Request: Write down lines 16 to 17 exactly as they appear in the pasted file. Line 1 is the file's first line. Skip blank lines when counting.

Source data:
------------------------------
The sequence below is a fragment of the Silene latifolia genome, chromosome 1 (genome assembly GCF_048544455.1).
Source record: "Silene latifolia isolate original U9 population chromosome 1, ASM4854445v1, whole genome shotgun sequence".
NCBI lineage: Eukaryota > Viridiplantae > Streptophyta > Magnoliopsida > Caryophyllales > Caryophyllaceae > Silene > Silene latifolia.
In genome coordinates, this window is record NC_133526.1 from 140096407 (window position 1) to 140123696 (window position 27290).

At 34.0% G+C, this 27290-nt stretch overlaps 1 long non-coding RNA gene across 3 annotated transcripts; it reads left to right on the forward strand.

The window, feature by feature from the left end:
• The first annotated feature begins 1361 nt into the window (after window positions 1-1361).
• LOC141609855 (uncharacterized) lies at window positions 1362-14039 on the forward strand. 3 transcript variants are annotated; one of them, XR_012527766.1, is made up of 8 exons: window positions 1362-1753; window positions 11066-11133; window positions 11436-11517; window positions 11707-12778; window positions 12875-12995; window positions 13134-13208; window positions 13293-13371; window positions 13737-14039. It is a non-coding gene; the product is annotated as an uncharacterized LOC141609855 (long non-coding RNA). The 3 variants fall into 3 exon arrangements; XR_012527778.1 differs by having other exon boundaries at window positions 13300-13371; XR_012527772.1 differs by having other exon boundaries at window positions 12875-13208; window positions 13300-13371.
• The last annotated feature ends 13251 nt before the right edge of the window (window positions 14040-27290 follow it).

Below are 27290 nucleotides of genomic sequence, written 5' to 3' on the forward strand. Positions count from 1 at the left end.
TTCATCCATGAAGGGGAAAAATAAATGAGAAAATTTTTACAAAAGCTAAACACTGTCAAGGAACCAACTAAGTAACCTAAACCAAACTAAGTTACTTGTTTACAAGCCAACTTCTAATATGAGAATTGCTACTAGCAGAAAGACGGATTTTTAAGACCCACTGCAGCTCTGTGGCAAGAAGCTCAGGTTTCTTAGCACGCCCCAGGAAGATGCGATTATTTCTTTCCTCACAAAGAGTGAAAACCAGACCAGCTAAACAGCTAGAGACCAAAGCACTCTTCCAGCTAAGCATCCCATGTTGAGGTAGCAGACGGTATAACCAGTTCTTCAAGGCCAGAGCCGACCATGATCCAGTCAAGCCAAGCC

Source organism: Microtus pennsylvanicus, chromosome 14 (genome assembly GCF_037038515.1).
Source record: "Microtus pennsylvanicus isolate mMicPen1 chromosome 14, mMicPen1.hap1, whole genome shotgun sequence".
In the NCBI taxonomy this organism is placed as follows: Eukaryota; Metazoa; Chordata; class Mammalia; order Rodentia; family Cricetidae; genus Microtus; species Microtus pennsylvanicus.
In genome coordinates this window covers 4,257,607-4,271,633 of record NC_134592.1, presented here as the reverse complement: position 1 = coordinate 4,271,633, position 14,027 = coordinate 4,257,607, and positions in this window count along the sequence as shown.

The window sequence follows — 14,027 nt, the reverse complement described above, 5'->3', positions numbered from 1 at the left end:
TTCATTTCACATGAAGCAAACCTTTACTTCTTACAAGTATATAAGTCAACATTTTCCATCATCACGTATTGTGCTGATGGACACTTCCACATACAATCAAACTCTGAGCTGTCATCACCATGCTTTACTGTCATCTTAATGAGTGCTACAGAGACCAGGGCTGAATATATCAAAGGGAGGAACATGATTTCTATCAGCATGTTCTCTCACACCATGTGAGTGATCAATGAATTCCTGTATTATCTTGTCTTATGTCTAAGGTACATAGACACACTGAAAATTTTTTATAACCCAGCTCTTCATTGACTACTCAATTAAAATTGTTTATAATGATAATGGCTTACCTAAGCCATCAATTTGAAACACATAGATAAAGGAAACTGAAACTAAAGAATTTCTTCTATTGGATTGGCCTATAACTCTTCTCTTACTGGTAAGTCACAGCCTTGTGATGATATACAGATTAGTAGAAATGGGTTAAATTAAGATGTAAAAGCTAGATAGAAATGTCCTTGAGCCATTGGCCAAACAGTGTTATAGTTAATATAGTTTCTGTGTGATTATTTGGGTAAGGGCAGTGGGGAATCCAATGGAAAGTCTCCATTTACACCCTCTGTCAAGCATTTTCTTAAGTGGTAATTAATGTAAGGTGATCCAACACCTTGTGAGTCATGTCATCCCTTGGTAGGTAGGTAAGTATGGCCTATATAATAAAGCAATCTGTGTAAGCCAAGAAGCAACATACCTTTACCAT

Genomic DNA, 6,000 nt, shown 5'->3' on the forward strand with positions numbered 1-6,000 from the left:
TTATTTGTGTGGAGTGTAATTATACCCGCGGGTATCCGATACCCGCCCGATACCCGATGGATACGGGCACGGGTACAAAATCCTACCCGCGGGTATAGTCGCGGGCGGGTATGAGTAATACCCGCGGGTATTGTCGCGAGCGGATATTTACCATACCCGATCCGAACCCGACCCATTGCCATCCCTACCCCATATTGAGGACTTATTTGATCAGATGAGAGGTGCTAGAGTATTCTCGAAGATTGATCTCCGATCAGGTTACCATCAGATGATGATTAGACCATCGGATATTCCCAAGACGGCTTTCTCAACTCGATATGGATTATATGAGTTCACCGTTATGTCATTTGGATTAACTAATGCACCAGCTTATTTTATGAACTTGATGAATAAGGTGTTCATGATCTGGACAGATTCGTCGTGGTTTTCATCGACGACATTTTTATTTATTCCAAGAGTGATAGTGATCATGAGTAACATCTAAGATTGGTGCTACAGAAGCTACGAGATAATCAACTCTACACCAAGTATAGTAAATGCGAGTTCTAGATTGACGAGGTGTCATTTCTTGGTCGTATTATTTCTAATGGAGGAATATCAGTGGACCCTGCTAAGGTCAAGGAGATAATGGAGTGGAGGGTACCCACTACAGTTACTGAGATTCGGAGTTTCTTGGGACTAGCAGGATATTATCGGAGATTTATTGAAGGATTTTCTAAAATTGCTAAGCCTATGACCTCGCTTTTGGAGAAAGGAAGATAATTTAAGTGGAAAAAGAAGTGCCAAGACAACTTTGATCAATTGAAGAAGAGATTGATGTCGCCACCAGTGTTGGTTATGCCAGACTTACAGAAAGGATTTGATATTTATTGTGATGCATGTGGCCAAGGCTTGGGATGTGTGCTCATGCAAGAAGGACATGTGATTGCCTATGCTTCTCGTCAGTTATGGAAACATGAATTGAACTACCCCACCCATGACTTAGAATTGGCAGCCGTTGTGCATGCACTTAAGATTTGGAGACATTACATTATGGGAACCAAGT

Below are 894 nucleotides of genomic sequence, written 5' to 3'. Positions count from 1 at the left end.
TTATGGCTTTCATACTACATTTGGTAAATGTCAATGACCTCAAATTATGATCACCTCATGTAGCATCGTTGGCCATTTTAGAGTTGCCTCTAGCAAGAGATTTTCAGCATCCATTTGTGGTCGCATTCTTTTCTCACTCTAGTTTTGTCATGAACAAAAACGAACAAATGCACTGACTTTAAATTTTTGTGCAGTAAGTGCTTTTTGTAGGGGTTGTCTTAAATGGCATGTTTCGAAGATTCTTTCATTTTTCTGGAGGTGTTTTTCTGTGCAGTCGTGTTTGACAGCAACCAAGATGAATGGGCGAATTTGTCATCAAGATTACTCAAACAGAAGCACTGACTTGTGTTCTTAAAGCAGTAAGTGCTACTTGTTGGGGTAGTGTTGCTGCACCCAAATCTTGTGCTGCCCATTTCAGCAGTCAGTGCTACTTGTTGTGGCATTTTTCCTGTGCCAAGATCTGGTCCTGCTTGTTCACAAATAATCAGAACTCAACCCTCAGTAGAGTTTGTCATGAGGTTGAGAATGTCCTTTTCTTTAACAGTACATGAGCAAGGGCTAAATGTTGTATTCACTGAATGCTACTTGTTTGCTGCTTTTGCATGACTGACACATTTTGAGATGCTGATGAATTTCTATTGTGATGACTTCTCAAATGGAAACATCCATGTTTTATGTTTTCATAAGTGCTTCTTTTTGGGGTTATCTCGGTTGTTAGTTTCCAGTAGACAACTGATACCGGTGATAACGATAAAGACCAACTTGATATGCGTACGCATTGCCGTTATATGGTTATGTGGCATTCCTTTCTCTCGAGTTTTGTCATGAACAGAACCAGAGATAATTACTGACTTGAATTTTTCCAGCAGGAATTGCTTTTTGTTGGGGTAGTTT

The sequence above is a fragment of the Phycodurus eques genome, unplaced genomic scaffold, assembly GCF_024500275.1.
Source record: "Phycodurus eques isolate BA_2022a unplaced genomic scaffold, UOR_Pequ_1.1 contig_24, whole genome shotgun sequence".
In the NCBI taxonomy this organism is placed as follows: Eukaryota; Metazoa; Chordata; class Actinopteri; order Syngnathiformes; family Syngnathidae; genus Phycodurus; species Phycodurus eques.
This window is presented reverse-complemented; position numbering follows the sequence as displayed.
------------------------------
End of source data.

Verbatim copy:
The window sequence follows — 14,027 nt, the reverse complement described above, 5'->3', positions numbered from 1 at the left end:
TTCATTTCACATGAAGCAAACCTTTACTTCTTACAAGTATATAAGTCAACATTTTCCATCATCACGTATTGTGCTGATGGACACTTCCACATACAATCAAACTCTGAGCTGTCATCACCATGCTTTACTGTCATCTTAATGAGTGCTACAGAGACCAGGGCTGAATATATCAAAGGGAGGAACATGATTTCTATCAGCATGTTCTCTCACACCATGTGAGTGATCAATGAATTCCTGTATTATCTTGTCTTATGTCTAAGGTACATAGACACACTGAAAATTTTTTATAACCCAGCTCTTCATTGACTACTCAATTAAAATTGTTTATAATGATAATGGCTTACCTAAGCCATCAATTTGAAACACATAGATAAAGGAAACTGAAACTAAAGAATTTCTTCTATTGGATTGGCCTATAACTCTTCTCTTACTGGTAAGTCACAGCCTTGTGATGATATACAGATTAGTAGAAATGGGTTAAATTAAGATGTAAAAGCTAGATAGAAATGTCCTTGAGCCATTGGCCAAACAGTGTTATAGTTAATATAGTTTCTGTGTGATTATTTGGGTAAGGGCAGTGGGGAATCCAATGGAAAGTCTCCATTTACACCCTCTGTCAAGCATTTTCTTAAGTGGTAATTAATGTAAGGTGATCCAACACCTTGTGAGTCATGTCATCCCTTGGTAGGTAGGTAAGTATGGCCTATATAATAAAGCAATCTGTGTAAGCCAAGAAGCAACATACCTTTACCAT